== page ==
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Author Topic: Around Santa Fe  (Read 2420 times)
aboudd
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« on: August 29, 2012, 06:45:06 AM »
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From last week's trip to Santa Fe

Wildflowers in Hyde Memorial National Park
Tent Rocks
Double rainbow on Hwy 84
« Last Edit: August 29, 2012, 06:50:47 AM by aboudd » Logged

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Chris Calohan
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« Reply #1 on: August 29, 2012, 07:05:57 AM »
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I am not sure the large background does the image any "good." I would crop it significantly to concentrate more on the simplicity of color in the foreground flowers.

The second one, while having a nice panoramic feel to it seems to have too many centers of interest spread over too great an area. Have you considered a vertical crop, which while still having a variety of interest points, will work the eye from foreground to back in a more natural progression.

In the double rainbow, I would clone out the very bottom left triangle of highway and car and perhaps even all the little casitas scattered about the frame. This shot, too would likely benefit from a vertical rather than horizontal crop, directing the emphasis on the rainbow rather than its setting.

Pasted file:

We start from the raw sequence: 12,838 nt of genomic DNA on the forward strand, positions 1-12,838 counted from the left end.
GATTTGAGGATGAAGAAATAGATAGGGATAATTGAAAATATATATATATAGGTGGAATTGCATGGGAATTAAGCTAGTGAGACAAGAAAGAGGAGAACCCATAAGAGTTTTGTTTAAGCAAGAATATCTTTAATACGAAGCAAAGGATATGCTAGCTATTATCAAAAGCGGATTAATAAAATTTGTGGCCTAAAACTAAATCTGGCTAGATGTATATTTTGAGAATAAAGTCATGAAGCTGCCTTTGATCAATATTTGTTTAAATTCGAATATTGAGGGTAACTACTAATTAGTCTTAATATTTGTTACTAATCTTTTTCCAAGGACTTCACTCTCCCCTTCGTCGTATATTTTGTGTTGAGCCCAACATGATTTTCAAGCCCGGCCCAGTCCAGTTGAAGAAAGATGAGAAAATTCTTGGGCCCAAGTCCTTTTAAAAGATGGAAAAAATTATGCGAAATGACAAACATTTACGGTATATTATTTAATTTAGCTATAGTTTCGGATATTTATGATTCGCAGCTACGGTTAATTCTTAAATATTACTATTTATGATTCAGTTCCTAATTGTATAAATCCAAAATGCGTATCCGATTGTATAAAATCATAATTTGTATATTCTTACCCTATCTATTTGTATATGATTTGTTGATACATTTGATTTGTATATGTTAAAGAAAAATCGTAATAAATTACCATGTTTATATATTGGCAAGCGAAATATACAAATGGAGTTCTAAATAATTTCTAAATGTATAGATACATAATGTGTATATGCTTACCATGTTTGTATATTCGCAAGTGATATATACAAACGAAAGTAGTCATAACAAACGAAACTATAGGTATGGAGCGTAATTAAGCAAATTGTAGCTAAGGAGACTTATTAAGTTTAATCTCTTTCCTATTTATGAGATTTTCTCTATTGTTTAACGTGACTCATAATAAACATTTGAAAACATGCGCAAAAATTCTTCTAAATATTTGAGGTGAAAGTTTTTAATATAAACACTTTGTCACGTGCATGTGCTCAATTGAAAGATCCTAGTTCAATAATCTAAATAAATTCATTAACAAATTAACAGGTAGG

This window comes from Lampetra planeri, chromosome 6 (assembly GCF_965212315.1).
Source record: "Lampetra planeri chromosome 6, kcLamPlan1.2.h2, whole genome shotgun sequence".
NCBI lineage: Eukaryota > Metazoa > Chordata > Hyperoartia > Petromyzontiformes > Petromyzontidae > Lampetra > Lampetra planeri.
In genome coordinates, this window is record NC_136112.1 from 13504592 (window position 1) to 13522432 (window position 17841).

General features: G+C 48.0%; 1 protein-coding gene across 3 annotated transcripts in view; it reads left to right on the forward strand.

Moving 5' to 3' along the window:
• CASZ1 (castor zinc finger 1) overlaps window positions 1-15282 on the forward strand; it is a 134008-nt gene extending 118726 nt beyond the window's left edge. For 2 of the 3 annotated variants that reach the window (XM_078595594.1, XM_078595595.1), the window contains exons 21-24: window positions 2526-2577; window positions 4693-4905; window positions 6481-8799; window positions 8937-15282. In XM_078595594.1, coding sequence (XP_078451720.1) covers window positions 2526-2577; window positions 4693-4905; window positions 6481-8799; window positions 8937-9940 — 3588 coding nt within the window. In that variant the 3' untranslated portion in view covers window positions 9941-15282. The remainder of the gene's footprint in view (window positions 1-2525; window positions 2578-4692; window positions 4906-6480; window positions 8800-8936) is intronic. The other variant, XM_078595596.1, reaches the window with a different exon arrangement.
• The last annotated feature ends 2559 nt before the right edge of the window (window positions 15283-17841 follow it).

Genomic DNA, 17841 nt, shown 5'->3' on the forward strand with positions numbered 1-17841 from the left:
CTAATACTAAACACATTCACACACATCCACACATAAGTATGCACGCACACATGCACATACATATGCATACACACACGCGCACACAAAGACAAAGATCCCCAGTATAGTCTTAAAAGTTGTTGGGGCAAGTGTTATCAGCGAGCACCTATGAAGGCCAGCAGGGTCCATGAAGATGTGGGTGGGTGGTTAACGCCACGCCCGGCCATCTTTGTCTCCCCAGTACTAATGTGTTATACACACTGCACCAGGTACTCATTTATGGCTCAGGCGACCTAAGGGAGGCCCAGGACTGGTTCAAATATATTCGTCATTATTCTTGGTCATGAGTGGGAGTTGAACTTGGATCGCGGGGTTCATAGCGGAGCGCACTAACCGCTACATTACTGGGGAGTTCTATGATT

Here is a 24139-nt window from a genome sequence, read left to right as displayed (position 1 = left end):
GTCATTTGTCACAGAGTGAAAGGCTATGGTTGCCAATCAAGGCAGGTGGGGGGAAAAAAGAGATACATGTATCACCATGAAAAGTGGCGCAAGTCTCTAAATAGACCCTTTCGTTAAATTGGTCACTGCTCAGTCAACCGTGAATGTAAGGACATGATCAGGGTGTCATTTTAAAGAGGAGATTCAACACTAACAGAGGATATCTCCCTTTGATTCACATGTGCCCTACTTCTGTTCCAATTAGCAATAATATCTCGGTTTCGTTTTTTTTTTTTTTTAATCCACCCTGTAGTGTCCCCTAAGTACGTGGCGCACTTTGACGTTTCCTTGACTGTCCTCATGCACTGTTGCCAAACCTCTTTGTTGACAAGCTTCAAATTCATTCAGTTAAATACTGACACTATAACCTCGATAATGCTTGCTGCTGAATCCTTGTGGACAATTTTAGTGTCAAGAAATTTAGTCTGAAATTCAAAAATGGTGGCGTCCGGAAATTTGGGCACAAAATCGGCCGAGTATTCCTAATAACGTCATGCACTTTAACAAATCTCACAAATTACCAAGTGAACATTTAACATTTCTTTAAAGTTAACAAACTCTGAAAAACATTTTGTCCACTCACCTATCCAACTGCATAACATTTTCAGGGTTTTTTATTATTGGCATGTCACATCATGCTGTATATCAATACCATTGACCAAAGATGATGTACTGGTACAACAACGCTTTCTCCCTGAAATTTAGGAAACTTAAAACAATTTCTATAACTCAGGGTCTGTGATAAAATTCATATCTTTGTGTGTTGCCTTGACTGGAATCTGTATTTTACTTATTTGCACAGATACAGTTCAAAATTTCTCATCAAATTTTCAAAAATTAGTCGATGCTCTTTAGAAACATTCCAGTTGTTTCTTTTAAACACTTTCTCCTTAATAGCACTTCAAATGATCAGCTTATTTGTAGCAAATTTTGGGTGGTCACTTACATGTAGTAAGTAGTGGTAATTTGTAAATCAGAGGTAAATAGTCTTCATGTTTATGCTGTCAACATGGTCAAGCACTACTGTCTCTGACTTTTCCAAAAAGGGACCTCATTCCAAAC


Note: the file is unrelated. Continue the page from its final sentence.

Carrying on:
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aboudd
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« Reply #2 on: August 29, 2012, 08:46:13 AM »
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Thanks for your comments.

The panoramic of tent rocks has to be viewed large. It is a shot of the environment in which they formed. I did take tight shots as you can see, but the tent rocks take on a rather strange quality which I did not care for.

The photo of the rainbow was spontaneous. It showed up as we were waiting to see the opera. Here is an alternative of the rainbow as a vertical, but it is only the one rainbow that shows, not the double. I would have liked to shoot more of the road and casitas as part of the photo but the lens I had with me was too long.

As to the wildflowers, you are right, but I couldn't get close to them and I tend not to crop severely. However, this was taken on MF so I might have more latitude than I was thinking.
« Last Edit: August 29, 2012, 08:48:04 AM by aboudd » Logged

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Frank Sirona
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« Reply #3 on: August 29, 2012, 12:03:12 PM »
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Much better! I believe itīs always the best to concentrate on what you really want to show, and to let everything else away - even though sometimes this may be quite difficult to achieve. Recently we had a thread here on Abstract landscapes, and when you follow the links there, you will see that simplicity is a common theme.
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aboudd
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« Reply #4 on: August 29, 2012, 01:51:39 PM »